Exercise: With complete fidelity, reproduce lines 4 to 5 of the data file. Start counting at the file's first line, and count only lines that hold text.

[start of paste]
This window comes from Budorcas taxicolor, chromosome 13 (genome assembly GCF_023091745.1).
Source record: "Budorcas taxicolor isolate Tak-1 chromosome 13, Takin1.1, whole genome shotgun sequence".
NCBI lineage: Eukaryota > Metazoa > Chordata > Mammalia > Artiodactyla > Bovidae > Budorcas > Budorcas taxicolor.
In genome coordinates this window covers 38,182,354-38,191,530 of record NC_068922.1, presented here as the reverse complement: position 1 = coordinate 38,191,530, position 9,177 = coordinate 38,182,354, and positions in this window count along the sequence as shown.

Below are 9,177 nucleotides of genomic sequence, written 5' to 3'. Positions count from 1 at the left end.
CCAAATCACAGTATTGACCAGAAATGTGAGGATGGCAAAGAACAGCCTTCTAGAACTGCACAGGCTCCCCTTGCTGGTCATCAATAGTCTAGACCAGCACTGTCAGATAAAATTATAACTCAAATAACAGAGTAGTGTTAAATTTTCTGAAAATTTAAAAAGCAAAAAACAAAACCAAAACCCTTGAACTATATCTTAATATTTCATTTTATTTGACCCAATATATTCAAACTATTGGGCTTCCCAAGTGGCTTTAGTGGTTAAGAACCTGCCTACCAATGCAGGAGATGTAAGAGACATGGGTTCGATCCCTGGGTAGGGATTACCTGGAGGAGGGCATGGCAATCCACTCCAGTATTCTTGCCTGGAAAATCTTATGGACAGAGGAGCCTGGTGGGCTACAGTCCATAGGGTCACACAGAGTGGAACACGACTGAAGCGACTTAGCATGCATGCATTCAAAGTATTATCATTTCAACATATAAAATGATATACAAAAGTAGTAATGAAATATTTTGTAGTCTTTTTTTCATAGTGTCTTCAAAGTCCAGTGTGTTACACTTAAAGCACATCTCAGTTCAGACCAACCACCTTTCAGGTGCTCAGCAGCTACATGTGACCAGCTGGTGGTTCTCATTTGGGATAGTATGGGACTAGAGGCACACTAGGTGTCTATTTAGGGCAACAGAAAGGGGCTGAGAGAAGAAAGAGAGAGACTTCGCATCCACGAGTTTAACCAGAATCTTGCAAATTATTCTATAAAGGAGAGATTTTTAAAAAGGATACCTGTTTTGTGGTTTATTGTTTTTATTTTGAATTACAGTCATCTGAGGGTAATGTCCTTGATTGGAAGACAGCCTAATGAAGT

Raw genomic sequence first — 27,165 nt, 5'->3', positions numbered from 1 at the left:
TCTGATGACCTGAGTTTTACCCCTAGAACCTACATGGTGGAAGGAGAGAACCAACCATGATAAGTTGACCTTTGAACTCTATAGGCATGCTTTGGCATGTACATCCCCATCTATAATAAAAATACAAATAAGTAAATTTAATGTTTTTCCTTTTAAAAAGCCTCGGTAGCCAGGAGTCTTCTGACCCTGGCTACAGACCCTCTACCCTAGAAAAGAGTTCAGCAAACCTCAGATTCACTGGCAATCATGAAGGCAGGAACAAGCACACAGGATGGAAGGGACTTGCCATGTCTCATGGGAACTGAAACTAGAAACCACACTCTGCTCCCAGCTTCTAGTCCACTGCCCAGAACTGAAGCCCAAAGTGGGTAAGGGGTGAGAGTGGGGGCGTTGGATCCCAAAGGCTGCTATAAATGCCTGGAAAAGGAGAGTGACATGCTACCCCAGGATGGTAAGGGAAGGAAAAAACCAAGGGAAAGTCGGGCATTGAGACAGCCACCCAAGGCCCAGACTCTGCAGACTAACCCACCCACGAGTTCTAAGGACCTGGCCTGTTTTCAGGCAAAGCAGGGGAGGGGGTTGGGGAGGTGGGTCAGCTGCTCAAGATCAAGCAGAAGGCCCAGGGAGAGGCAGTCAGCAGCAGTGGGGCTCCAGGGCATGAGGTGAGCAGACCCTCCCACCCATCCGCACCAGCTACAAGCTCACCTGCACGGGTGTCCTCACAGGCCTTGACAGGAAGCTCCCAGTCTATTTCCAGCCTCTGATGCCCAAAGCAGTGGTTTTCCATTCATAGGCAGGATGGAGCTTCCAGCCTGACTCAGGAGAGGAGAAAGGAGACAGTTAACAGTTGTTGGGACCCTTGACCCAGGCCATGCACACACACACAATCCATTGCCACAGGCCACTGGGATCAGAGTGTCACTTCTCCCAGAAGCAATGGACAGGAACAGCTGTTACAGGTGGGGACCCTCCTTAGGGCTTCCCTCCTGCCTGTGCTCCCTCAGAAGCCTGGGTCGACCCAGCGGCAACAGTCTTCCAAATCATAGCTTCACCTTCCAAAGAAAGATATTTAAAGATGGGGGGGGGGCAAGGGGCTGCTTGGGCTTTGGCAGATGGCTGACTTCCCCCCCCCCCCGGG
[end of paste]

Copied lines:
In genome coordinates this window covers 38,182,354-38,191,530 of record NC_068922.1, presented here as the reverse complement: position 1 = coordinate 38,191,530, position 9,177 = coordinate 38,182,354, and positions in this window count along the sequence as shown.

Below are 9,177 nucleotides of genomic sequence, written 5' to 3'. Positions count from 1 at the left end.